Have I blown this sale? Hey all, I did a demonstration for a customer a couple of weeks ago and at the time he and his staff loved it. Now bear in mind that I am new to sales but at the end of the meeting he gave me the old call me in a week. In retrospect I should have gotten an appointment and pressed as to what he needed to think about but I didn't. Anyway, called him last week and got the old, haven't had time to discuss it, call me next week." And at this point I don't know how to recover from this or what my next step should be. My gut says I should just drop into his office on Monday and try to catch him but I am not sure what to say if I get the old, been busy, I'll let you know next week again. Any suggestions on the best way to push for an answer in this situation?


re: Call me in a week Posted 10:55 AM on 10/26/10 - Reply to this post

If you can't get an appointment over the phone I say drop in. It shows you're serious and at this point (no sale) you have nothing to lose.


get in there! Posted 6:25 AM on 10/27/10 - Reply to this post

I'm new in sales but after reading several of the little books & sales bible I would tell you to try your best to get yourself included in the discussions because questions will come up only you can answer. Otherwise your going too be letting the person you talked to, to try to sell it for you.


QUALIFY Posted 5:53 PM on 12/22/10 - Reply to this post

My suggestion will be to call your prospect again (I find dropping at his office very rude, but that is just me) and QUALIFY properly your opportunity. Seems like what you sell is a product they need and like, do you know if they have the money to buy it? When are they planning to do it? How and who is making the decision (do you know their decision process)? I will ask like this: Mr. X, I will like to know if you need to cover this necessity soon, lets say next week, next month, next year, when?......why?(could be money, budget, process, etc), Who is helping you taking the decision?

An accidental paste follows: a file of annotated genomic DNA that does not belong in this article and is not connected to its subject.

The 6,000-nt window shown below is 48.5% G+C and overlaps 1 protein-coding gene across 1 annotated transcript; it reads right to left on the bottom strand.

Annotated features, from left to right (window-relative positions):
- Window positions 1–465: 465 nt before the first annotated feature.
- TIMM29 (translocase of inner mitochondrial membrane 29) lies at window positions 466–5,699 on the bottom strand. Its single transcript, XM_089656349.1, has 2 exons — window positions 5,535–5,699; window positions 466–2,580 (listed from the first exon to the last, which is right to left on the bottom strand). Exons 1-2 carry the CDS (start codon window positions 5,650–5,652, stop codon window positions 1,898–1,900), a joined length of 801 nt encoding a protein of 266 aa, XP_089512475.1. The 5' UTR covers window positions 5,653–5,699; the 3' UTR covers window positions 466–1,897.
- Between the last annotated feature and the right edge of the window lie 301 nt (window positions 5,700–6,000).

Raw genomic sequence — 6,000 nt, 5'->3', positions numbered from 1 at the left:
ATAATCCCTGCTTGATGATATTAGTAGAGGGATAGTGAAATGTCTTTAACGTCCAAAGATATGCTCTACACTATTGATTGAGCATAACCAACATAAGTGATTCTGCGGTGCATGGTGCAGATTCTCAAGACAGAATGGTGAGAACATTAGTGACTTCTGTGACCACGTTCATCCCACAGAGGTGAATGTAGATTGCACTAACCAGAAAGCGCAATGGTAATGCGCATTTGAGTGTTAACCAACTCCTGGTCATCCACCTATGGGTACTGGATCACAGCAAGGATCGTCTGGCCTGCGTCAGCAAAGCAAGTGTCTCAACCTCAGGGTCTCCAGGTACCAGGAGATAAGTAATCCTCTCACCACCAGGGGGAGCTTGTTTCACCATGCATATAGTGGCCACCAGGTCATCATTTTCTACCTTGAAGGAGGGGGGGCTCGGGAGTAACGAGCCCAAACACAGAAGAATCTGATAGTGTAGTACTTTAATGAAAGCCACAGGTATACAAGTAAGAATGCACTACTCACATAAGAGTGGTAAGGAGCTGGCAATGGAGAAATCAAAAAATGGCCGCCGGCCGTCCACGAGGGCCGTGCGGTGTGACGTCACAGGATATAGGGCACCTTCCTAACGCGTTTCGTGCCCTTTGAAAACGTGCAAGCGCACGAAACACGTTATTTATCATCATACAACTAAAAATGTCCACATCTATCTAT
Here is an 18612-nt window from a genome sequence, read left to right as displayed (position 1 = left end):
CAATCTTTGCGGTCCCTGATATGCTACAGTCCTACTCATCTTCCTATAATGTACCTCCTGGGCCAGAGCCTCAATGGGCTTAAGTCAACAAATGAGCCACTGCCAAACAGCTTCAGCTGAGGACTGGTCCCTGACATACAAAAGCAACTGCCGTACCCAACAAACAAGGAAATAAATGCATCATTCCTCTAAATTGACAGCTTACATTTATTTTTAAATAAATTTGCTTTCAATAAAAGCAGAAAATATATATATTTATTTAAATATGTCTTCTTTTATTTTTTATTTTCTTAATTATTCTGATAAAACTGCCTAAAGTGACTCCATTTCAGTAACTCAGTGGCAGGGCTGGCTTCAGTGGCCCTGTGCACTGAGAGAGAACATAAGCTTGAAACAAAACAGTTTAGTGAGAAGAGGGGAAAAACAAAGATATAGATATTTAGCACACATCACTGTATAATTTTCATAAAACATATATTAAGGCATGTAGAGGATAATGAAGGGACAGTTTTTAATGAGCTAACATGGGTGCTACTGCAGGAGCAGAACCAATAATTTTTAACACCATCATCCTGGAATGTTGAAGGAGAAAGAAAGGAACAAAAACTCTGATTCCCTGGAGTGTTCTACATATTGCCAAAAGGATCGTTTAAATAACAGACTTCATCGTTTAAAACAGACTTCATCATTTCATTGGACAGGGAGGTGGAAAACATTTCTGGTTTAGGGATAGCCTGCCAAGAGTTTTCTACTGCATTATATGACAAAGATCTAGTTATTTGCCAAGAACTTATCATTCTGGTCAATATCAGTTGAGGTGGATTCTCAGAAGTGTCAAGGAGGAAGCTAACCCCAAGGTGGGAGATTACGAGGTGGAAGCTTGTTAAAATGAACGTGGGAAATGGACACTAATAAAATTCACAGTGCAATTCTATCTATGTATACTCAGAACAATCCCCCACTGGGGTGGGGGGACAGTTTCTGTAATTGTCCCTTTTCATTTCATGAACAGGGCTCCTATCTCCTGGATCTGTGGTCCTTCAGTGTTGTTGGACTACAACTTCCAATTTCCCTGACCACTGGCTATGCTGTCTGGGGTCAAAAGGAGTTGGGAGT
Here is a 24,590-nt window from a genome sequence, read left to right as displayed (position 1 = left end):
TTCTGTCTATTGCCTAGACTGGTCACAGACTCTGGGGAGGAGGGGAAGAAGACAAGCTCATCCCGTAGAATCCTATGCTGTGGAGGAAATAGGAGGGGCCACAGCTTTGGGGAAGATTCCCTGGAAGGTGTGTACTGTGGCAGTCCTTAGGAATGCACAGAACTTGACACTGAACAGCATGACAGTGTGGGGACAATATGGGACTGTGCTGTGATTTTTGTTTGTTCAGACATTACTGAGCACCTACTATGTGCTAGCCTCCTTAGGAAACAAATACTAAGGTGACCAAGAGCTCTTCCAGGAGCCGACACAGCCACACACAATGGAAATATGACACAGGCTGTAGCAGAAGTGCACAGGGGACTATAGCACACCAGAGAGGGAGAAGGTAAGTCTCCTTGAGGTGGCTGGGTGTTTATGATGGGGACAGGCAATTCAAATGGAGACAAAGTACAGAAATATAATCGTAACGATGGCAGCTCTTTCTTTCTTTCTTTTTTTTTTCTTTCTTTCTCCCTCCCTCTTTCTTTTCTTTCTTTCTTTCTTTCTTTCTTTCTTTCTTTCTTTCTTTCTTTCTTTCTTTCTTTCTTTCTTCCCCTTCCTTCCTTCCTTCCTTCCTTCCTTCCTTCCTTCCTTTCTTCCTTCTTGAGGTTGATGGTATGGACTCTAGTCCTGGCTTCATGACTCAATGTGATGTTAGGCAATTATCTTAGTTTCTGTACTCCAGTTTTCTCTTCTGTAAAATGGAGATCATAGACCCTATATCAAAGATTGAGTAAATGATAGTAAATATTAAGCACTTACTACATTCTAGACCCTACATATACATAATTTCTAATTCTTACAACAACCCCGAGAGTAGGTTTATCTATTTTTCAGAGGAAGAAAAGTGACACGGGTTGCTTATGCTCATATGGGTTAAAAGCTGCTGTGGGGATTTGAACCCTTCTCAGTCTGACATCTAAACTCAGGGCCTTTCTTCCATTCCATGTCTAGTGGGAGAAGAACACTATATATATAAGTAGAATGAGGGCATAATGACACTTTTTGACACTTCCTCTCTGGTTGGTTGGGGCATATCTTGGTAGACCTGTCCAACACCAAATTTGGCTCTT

Am I going to far for a C Level call?? Posted 7:38 PM on 10/11/10 - 

I want to call on a C Level executive and I have an idea but wonder if I'm going to far. My company restores tile so I've made up a 2'x 2' section of tile floor like this customer uses in many of their locations and got it really nasty with all the stuff they would have on their floor. Then I cleaned half of it using our system. I'm thinking of sending this sample to the recently promoted VP and include 4 simple pages with large print and the frist page will have results from a poll we did showing customers would leave a dirty store and go somewhere else without saying anything to managment, a second page with one question on it "Which side of the sample do your customers want to see in your stores?". On the third page have one question "Which side of the sample do you think your stores look like?" and just below that put "Before you answer I've included some pictures taken at some of your stores.". On the forth page have "Let us do a free demonstration at a location of your choice to see if we can help you reach the cleaning standards your company demands.". This is my first C level approach so I'm not sure if I'm going to far with the sample and pictures of their locations. I don't really want to throw in their face your stores are nasty but I want them to know they could use help. I would appreciate anyones opinion as to whether it's to much or if I'm hitting the nail on the head to get in. Thank you.


To Far... No Such Thing Posted 5:59 PM on 10/14/10 - Reply to this post

Not going too far at all. A good educated agressive approach is always a winner as long as it has the customer's need at heart and solved. I demand, from people who seek my attention, to demonstrate expert offering why knowledge matched with aggressive this is whats in it for you closing. Visual hands on is great aspect also